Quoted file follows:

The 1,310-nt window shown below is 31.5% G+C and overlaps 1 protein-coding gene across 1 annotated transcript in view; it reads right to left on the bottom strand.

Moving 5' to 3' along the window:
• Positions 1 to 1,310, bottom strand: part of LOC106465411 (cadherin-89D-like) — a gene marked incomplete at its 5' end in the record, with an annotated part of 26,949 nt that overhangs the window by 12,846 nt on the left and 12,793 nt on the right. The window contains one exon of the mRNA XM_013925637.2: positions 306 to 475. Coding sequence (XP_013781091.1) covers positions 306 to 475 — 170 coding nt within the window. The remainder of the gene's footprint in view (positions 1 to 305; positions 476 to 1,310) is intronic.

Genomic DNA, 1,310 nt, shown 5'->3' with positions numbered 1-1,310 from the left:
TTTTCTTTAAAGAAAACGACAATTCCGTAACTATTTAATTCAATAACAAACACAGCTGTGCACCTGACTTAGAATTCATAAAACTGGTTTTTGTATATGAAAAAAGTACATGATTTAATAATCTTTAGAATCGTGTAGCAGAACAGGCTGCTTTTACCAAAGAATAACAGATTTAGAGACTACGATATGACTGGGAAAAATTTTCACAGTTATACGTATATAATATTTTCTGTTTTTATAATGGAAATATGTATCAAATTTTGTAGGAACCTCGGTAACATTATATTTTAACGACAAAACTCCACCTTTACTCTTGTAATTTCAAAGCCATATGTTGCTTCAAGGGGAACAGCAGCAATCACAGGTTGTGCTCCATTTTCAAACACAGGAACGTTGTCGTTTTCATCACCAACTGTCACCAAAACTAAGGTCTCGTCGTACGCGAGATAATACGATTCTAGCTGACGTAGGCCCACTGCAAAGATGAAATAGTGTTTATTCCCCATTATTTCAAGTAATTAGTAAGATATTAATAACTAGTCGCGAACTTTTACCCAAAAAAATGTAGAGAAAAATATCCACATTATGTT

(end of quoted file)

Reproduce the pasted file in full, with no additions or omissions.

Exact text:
The 1,310-nt window shown below is 31.5% G+C and overlaps 1 protein-coding gene across 1 annotated transcript in view; it reads right to left on the bottom strand.

Moving 5' to 3' along the window:
• Positions 1 to 1,310, bottom strand: part of LOC106465411 (cadherin-89D-like) — a gene marked incomplete at its 5' end in the record, with an annotated part of 26,949 nt that overhangs the window by 12,846 nt on the left and 12,793 nt on the right. The window contains one exon of the mRNA XM_013925637.2: positions 306 to 475. Coding sequence (XP_013781091.1) covers positions 306 to 475 — 170 coding nt within the window. The remainder of the gene's footprint in view (positions 1 to 305; positions 476 to 1,310) is intronic.

Genomic DNA, 1,310 nt, shown 5'->3' with positions numbered 1-1,310 from the left:
TTTTCTTTAAAGAAAACGACAATTCCGTAACTATTTAATTCAATAACAAACACAGCTGTGCACCTGACTTAGAATTCATAAAACTGGTTTTTGTATATGAAAAAAGTACATGATTTAATAATCTTTAGAATCGTGTAGCAGAACAGGCTGCTTTTACCAAAGAATAACAGATTTAGAGACTACGATATGACTGGGAAAAATTTTCACAGTTATACGTATATAATATTTTCTGTTTTTATAATGGAAATATGTATCAAATTTTGTAGGAACCTCGGTAACATTATATTTTAACGACAAAACTCCACCTTTACTCTTGTAATTTCAAAGCCATATGTTGCTTCAAGGGGAACAGCAGCAATCACAGGTTGTGCTCCATTTTCAAACACAGGAACGTTGTCGTTTTCATCACCAACTGTCACCAAAACTAAGGTCTCGTCGTACGCGAGATAATACGATTCTAGCTGACGTAGGCCCACTGCAAAGATGAAATAGTGTTTATTCCCCATTATTTCAAGTAATTAGTAAGATATTAATAACTAGTCGCGAACTTTTACCCAAAAAAATGTAGAGAAAAATATCCACATTATGTT